India is today one of the largest buyers of arms in the world as it tries to modernise its defence capabilities. The US and other Western nations hope to break New Delhi’s dependence on Russian equipment. But displacement of Russian equipment will not be easy. And those who say that Russia provides outdated technology are often off the mark. "The Russians sell us new technologies like SU 30MKI, BrahMos, T90 tanks and Stealth frigates all of which are 21st century products," says Asoke Mukerji, India’s former Ambassador to the UN.
India while seeing the advantages of an alliance with the US, is circumspect and does not want to place all its eggs in one basket. New Delhi also knows that a country and a market of India’s size cannot be easily ignored.
What does India want from the US?
Being friends with the world’s only superpower has many advantages and New Delhi has already benefited from the civil nuclear deal that helped to shred its nuclear pariah status and opened the doors to three multilateral export control regimes, like the Missile Technology Control Regime, the Wassenaar Arrangement and the Australia Group.
India is keen to get the art technology from the US, something that has long been denied. Transfer of technology to India was not on the plate in the past. There is talk of joint production and buzz about General Electric co to build jet engines for India’s military aircraft. The deal has not been finalised but there is much excitement about this with little details emerging as of now. Old timers recall India’s attempts in 1985 to get a Cray Supercomputer from the US in the past. There was a political agreement between Ronald Reagan and Rajiv Gandhi during a similar state visit. However, the bureaucracy proposed an older model and the deal fell through leaving a bitter taste for decades to come.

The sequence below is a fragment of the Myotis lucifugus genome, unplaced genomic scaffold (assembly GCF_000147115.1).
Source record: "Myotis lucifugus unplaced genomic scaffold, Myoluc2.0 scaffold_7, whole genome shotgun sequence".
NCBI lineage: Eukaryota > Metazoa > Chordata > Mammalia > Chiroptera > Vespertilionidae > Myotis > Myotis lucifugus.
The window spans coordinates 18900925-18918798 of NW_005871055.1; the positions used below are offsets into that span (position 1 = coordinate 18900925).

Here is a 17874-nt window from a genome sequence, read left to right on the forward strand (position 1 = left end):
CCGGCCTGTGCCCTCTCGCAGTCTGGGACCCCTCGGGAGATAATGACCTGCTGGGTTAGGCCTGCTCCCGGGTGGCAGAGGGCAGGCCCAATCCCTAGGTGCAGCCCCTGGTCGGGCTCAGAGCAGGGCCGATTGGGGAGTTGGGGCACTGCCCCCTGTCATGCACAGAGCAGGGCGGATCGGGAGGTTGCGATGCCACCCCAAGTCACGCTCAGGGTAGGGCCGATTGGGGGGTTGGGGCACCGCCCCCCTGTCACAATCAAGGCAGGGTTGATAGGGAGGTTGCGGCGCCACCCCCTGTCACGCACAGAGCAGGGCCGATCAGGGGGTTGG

Much will depend on what finally happens during the meeting between Modi and Biden. As ambassador KC Singh says, "Let’s wait for the end of the visit to see what actually happens. Much will depend on what is finally discussed and arrived at." He also points out that Secretary Blinken’s visit to China just before Modi’s visit should be also kept in mind.
Prime Minister Modi will meet heads of major American companies while in the US. Bilateral trade between India and the US is almost touching $200 billion, according to the foreign secretary. Investment flows have been good and the two sides are pushing for more.
While the Biden administration is handling India with kid gloves, and turning a deaf ear to accusations of sliding democratic and liberal values in India under Modi, many in the US Congress, including the progressives in the Democratic Party have called out India on issues of religious freedom and human rights. There could be several protests and demos, and criticism of the administration's complete turnaround on the value-based diplomacy that Biden spoke of while taking office. For the Biden administration, concerns on China and Ukraine have made human rights low priority for the US at the moment, when it comes to India.
"The US administration is going quite the distance to get India on their side. Defence equipment, secure supply chains as well as technology transfer are all being laid out…Biden critics have accused him of ignoring the ground reality… The White House wants India to be firmly in its camp against Russia," says analyst and historian Srinath Raghavan. "The US is well aware that India is unlikely to flip sides immediately, but over a period of time there is hope that India may dilute its stand on Russia," he adds.